On Saturday evening I took the 6:30 Bolt Bus from Boston South Station which was scheduled to arrive to Manhattan at 10:45. Here are highlights from the trip.
  1. I board around 6:15 and am pleasantly surprised by the amount of free seats. I snag an aisle seat six or so rows from the front. It has power outlet access. Clutch.
  2. The remaining passengers arrive and take their seats. Still plenty of room to spare. It's 6:30 now. Time to hit the road. Onward.
  3. The driver gets on the intercom, letting us know about the emergency exits and fire extinguisher. If any of the power outlets aren't working we are supposed to let him know. In this hypothetical scenario, would or could he actually do anything, since presumably he would be busy driving the bus? Unclear.
  4. I start reading my Harper's. An excerpt from an upcoming Nietzsche volume called Anti-Education. Parallels.
  5. At around 7:15 the bus comes to a slow stop on the highway. The driver gets out without saying anything, and goes to to look at the side of the bus. Nervous murmurs erupt from my fellow passengers. Anticipation.
  6. He comes back and talks on his phone for a few minutes. He announces that the bus has broken down (the belt had fallen off while he was driving). A new bus will need to come pick us up. Bummer.
    I'm not too worried at this point. I've been on broken down buses before. I once took a NJ Transit bus that broke down inside the Holland Tunnel. We're 45 minutes at most from Boston. This is nothing.
  7. There is currently no ETA and it's been about a half hour. It's getting pretty hot on the bus, so I go outside with my Harper's to cool down and enjoy the sunset. A few others are outside stretching and checking their phones and stuff. Chillin.
  8. Another half hour goes by with no report. It's dark now. I take the opportunity to snag a Snapchat selfie with the bus in the background. I caption it "More like the BOLTED bus 😔". I check my email and see that the trip (which was $20) has been fully refunded. Tight.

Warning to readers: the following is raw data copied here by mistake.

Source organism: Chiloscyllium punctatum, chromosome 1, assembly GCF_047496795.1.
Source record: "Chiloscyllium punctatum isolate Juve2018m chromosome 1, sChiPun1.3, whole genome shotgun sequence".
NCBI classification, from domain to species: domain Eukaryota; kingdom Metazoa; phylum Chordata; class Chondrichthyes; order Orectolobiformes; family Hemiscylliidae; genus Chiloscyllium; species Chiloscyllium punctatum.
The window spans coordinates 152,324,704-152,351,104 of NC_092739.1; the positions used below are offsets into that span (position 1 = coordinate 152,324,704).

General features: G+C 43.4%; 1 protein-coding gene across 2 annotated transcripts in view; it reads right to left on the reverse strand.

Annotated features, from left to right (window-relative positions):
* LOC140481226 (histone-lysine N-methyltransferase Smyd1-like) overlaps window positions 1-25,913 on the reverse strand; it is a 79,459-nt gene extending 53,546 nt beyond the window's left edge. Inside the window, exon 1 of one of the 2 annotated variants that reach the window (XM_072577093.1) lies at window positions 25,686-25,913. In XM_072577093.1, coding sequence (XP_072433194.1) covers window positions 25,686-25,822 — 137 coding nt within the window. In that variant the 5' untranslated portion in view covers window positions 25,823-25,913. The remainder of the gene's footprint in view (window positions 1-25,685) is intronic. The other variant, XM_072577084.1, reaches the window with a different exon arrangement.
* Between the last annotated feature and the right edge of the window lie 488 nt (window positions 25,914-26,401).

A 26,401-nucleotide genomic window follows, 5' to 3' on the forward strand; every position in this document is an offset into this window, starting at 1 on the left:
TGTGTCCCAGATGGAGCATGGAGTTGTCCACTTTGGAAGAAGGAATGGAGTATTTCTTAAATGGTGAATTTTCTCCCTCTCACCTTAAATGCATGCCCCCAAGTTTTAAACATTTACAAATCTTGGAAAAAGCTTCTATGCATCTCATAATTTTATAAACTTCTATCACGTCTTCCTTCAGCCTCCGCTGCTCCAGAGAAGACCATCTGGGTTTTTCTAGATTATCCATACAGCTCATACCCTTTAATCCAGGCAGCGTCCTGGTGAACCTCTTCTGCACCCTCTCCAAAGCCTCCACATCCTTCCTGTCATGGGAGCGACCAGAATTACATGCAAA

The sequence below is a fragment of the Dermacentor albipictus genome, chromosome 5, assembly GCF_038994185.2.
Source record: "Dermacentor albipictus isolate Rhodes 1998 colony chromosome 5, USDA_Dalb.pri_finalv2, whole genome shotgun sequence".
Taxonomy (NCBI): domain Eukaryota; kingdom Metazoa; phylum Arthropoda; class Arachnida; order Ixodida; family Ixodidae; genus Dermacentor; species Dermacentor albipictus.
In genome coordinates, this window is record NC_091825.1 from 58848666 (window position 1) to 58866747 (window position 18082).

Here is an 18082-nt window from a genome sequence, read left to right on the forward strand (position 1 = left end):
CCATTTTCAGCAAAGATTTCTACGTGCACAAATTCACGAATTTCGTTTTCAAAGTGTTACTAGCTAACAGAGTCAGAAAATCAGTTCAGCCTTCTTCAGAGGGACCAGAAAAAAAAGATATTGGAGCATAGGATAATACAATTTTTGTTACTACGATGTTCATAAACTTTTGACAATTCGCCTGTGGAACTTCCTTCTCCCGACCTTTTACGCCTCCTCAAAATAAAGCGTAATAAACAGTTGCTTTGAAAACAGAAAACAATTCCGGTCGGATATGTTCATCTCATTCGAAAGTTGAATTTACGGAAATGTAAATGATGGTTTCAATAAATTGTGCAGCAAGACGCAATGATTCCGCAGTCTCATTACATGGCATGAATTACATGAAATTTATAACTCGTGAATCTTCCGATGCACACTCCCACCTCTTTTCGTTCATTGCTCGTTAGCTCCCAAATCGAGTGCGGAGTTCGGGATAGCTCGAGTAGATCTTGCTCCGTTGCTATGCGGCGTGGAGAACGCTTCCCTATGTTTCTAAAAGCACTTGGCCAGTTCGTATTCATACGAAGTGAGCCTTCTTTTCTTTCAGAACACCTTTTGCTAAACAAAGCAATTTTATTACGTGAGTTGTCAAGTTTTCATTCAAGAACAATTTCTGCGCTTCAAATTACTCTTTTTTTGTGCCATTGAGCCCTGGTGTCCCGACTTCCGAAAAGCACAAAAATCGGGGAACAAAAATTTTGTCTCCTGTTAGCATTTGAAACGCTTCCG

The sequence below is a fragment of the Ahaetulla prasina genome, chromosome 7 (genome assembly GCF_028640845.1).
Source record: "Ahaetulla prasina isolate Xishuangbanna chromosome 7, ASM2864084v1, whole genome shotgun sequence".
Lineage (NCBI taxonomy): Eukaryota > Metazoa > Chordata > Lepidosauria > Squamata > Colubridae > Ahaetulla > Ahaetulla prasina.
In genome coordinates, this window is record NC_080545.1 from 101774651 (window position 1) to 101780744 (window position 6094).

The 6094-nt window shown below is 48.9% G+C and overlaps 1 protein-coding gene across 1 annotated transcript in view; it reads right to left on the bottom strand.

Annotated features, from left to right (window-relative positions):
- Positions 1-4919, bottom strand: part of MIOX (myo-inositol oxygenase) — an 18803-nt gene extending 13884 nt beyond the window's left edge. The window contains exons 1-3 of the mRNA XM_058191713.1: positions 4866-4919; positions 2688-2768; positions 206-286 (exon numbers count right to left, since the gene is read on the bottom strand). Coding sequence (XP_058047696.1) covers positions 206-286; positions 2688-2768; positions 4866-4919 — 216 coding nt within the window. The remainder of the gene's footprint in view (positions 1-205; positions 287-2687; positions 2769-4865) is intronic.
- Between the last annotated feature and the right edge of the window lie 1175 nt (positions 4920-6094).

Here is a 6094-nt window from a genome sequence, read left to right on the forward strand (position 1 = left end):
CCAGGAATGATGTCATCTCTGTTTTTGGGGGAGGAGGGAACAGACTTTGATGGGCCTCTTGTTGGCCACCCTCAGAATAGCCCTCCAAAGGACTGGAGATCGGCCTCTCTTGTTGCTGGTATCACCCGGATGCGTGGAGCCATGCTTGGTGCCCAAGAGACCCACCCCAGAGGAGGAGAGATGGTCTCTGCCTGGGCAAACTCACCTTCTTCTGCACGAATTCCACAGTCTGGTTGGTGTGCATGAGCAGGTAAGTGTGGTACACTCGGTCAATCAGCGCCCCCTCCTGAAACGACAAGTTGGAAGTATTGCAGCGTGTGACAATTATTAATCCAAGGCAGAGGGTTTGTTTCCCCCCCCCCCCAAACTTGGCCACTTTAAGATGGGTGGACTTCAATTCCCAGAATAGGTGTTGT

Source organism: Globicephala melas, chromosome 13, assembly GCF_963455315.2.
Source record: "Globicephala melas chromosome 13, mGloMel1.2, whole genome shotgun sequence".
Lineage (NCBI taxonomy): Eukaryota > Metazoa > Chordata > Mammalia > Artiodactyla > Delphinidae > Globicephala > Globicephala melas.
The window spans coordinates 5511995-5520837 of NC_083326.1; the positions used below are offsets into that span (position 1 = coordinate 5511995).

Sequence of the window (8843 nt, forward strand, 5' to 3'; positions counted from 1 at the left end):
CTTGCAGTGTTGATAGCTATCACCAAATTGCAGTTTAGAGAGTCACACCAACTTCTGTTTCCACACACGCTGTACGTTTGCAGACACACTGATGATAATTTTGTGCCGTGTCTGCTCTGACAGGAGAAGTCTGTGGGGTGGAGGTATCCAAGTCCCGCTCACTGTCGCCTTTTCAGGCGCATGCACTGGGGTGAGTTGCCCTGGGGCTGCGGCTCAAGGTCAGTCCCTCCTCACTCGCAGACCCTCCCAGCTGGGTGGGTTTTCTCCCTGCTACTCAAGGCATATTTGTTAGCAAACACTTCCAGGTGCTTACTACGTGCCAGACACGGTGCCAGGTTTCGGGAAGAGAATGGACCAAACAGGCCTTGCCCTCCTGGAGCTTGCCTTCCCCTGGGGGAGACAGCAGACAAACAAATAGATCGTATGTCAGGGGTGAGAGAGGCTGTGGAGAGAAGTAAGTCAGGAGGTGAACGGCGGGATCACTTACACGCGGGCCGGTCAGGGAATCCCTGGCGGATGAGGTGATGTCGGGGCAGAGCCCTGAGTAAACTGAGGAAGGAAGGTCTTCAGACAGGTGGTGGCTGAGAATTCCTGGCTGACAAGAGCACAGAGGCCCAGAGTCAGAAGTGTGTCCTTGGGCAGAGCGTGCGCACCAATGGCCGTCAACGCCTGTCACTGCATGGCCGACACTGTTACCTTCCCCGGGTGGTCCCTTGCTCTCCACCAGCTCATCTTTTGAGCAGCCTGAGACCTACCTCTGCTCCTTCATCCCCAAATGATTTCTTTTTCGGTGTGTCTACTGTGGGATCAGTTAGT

9. It's getting chillier and I can't read my Harper's in the dark so I go back inside. Around 8:30, the driver announces that it will probably be another hour before the bus arrives. A passenger in the back quickly calls out "That's not what STACY said! She said a half hour!" Suspicious.
    I assume Stacy is a Bolt Bus customer support representative. I decide to go with the driver's estimate over Stacy's.
  10. I use the next hour to tackle my unread work emails from the past week. I had been in the depths of Maine without cell service, so I'd racked up a few hundred messages. Time flies by as I read through them. I hit "Mark as unread" for the important ones I want to respond to on Monday. Strategic.
  11. Around 9:30, someone complains about it being hot again. The driver responds with "You can go outside if you want." A few passengers debate whether going outside is worth the risk of being fatally struck by a high speed vehicle. I pretend to read my phone while listening. Amusement.
  12. Two friends, both late teenage girls, seated a few rows behind me are talking loudly. One remarks "Everyone I like is from California." Implausible.
  13. Around 10pm I get antsy and take the opportunity to engage the driver. I keep my tone friendly, assuming he would naturally be in defensive mode. He explains that it makes it much harder to coordinate a new pickup when it's the last route of the day. Still, he is surprised at the extent of the delay. It's never taken this long. Hapless.
  14. The new bus pulls up at 10:45, three and a half hours after the breakdown. Sarcastic cheers are heard. Two touristy girls directly in front of me are taking a few moments to grab their bags from the top shelf. The woman behind me yells out "Ladies.. We've been sitting on this bus for too damn long. Get off the bus or get out of the way." Silence.
  15. We exit the bus and people start loosely gravitating toward the new bus. The driver yells at us and says to wait. 15 seconds later he says OK we can get on now. I notice that a state trooper has arrived and is shining his flashlight around the nearby grassy area. Conspiracy.
  16. We start to board the bus. Someone asks "Same seats right?" No one responds. Acceptance.